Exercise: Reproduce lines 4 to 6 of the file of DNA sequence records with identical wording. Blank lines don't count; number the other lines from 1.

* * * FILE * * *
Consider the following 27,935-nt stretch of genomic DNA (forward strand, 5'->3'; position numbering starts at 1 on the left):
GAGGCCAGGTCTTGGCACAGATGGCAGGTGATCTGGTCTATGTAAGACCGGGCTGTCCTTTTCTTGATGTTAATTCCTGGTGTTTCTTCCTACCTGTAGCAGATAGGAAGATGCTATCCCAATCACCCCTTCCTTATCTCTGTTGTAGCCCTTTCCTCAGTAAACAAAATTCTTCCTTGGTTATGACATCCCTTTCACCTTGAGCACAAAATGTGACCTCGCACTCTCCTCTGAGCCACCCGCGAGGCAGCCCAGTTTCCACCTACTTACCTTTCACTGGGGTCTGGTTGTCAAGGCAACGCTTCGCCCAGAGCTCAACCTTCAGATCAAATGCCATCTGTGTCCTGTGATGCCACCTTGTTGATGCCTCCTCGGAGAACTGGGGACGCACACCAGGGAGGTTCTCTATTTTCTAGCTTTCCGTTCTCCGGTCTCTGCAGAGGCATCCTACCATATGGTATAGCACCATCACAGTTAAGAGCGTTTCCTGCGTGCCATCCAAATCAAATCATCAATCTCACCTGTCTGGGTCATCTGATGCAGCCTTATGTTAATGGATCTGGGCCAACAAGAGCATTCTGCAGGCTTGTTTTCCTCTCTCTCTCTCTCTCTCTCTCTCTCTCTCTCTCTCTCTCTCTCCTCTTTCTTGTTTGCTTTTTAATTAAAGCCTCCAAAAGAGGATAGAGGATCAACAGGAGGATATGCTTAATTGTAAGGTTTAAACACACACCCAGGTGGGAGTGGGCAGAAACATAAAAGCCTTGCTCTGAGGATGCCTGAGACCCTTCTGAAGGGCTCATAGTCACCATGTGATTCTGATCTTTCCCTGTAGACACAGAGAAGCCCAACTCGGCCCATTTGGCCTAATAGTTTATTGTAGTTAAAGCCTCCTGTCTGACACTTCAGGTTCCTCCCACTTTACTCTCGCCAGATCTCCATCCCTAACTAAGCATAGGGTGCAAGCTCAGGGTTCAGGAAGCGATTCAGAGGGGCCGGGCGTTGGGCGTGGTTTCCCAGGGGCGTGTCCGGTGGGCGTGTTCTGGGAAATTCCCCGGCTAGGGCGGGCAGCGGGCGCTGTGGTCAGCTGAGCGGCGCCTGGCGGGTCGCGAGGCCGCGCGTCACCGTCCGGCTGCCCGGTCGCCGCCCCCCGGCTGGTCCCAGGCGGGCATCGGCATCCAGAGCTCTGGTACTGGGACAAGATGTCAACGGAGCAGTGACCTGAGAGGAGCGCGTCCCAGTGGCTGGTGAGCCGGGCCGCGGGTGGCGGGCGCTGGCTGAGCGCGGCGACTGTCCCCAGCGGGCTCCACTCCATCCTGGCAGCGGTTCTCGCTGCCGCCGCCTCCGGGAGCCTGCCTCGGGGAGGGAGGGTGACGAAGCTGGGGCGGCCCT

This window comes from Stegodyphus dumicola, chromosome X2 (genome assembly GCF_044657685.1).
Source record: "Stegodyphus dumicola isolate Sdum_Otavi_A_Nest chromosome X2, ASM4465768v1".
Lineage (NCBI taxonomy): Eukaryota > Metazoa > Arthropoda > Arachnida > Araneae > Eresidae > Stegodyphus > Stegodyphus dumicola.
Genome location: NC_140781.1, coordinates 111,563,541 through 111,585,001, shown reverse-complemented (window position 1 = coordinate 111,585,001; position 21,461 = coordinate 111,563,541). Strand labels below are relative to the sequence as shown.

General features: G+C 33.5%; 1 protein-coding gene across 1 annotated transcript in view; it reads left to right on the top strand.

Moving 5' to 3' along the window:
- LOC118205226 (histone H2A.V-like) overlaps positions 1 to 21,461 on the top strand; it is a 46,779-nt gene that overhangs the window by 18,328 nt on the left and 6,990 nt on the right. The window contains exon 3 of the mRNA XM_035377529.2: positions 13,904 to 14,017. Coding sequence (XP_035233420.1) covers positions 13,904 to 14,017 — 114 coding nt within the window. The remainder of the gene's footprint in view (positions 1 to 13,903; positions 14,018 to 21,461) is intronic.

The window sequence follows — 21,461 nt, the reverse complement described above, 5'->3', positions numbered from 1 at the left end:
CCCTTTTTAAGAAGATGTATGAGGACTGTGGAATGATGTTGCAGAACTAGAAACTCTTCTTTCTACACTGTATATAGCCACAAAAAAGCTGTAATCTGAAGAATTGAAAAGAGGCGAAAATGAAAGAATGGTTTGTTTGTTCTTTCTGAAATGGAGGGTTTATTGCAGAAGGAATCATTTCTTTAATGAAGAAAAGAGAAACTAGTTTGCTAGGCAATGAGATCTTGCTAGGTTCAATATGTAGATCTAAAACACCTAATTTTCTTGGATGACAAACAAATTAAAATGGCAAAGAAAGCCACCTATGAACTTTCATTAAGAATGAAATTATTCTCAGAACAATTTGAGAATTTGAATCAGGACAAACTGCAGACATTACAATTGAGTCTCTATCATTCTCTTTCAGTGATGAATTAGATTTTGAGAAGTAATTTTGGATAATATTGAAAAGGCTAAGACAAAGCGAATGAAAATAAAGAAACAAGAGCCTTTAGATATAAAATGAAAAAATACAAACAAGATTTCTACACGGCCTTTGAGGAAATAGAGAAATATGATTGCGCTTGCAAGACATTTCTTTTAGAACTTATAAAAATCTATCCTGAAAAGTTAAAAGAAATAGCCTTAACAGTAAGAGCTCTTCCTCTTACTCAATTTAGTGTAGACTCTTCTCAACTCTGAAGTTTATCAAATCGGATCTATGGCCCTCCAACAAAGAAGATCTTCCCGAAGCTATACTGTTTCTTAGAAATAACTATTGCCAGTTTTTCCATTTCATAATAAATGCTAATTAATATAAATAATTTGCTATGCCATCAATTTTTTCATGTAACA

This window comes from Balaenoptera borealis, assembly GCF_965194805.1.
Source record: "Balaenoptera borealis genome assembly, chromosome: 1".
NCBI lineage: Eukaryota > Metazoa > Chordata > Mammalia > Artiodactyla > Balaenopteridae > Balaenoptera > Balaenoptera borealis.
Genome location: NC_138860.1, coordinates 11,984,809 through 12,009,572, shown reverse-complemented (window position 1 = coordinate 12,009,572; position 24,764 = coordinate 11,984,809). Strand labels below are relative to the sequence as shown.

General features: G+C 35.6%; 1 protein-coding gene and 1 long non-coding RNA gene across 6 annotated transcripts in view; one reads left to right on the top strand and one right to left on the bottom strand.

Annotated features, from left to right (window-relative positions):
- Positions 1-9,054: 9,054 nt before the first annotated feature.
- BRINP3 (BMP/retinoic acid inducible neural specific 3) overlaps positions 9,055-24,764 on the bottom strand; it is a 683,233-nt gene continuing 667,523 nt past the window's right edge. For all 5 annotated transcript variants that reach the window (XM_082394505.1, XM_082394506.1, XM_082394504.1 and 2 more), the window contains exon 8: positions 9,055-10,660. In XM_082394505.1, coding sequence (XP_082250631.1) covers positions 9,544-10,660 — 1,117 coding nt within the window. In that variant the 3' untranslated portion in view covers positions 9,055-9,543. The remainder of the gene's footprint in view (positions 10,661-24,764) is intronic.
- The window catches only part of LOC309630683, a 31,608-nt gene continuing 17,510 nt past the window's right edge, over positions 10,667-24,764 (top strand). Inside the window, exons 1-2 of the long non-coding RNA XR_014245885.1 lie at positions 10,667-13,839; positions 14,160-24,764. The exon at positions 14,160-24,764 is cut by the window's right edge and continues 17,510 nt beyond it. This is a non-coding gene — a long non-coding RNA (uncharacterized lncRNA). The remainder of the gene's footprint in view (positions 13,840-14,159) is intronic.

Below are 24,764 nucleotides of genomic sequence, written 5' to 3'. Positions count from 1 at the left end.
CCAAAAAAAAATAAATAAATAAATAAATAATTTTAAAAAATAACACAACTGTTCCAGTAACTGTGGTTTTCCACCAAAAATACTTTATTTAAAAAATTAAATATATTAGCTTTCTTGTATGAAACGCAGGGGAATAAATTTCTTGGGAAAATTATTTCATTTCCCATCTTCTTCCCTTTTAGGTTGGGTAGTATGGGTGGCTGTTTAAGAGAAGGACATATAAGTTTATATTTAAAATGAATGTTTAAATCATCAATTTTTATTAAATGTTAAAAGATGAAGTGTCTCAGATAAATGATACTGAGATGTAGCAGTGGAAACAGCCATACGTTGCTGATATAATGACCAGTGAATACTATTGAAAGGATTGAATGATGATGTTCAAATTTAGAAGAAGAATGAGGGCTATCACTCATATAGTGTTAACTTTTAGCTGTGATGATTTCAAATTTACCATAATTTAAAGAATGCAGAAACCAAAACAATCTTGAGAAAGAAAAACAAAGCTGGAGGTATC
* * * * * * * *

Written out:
Source record: "Stegodyphus dumicola isolate Sdum_Otavi_A_Nest chromosome X2, ASM4465768v1".
Lineage (NCBI taxonomy): Eukaryota > Metazoa > Arthropoda > Arachnida > Araneae > Eresidae > Stegodyphus > Stegodyphus dumicola.
Genome location: NC_140781.1, coordinates 111,563,541 through 111,585,001, shown reverse-complemented (window position 1 = coordinate 111,585,001; position 21,461 = coordinate 111,563,541). Strand labels below are relative to the sequence as shown.